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Oakland plowing a path for urban farming on vacant lots

Lisa Hermanson waters plants at Farmscape, on a lot at the old West Oakland train depot. Photo by Liz Hafalia / The Chronicle.

Property owners who want to temporarily turn their land over to urban gardeners can contact the Oakland Food Policy Council for assistance

By Carolyn Jones
SF Gate
October 20, 2014


After four years of planning, the city is poised to eliminate bureaucratic roadblocks for urban gardeners, making it easier for residents to turn the city’s 3,000 vacant lots into fields of arugula and marigolds.

“We can’t feed everyone by doing this, but it’s a start,” said Lara Hermanson, owner of Farmscape, an urban gardening and landscaping company in Oakland. “This will really give a leg up for nonprofits, businesses and people who just want to grow their own food.”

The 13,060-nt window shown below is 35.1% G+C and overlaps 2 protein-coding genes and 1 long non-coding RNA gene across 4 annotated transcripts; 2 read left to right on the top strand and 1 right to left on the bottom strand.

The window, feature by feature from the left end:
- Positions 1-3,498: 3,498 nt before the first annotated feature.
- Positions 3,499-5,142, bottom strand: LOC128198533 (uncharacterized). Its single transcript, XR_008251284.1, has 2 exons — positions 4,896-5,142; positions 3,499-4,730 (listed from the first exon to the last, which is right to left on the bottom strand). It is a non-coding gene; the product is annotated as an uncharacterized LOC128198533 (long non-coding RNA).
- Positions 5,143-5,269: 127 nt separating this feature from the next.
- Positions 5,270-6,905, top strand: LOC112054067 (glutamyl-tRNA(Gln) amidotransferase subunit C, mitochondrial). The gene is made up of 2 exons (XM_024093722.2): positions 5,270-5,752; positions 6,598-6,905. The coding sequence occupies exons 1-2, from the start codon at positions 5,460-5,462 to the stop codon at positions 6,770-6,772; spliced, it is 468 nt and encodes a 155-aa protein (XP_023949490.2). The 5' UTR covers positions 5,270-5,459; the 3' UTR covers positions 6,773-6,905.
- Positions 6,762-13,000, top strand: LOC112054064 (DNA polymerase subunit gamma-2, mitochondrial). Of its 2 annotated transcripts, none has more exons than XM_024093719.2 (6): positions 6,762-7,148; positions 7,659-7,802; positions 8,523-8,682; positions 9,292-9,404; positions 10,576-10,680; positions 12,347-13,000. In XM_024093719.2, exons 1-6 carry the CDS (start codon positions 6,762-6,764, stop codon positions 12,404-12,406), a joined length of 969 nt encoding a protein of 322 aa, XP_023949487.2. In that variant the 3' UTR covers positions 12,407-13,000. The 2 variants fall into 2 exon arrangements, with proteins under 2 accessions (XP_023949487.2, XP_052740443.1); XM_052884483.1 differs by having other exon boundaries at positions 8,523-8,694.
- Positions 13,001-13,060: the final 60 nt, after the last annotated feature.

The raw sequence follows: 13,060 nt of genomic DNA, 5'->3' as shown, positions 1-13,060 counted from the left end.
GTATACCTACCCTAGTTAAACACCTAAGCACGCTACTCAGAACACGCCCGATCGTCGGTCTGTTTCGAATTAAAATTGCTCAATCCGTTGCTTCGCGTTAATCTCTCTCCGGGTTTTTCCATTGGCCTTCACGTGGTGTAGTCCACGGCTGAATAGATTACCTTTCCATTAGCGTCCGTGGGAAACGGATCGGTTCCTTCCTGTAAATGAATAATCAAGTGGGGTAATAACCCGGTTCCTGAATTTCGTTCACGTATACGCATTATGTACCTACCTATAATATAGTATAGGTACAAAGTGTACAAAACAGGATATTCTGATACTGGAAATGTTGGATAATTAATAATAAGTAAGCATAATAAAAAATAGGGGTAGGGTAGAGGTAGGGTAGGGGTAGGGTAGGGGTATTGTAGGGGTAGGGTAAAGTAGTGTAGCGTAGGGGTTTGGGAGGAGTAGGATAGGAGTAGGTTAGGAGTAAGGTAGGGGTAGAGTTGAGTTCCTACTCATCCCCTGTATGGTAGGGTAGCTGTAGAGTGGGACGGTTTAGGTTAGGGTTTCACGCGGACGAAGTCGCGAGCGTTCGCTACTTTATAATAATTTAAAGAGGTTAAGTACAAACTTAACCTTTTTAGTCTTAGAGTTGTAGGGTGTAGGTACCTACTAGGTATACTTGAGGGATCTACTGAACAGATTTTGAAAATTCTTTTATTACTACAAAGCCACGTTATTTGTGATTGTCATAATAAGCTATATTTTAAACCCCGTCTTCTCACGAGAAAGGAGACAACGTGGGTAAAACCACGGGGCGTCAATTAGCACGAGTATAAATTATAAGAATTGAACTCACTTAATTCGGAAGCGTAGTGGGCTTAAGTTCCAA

Until now, gardeners could raise vegetables on vacant lots, but they needed a permit if they intended to sell those veggies, either at farmers’ markets, to restaurants or even to neighbors. Conditional use permits could cost up to $3,000 and take up to six weeks to obtain.

The proposed changes are meant to simplify and clarify the rules, and ultimately make it easier for gardeners to grow and sell veggies just about anywhere in the city without a permit, as long as they have the property owner’s permission. The only places off-limits for vegetable gardens would be public parks and heavy industrial zones, because of contaminated soil.

Read the complete article here.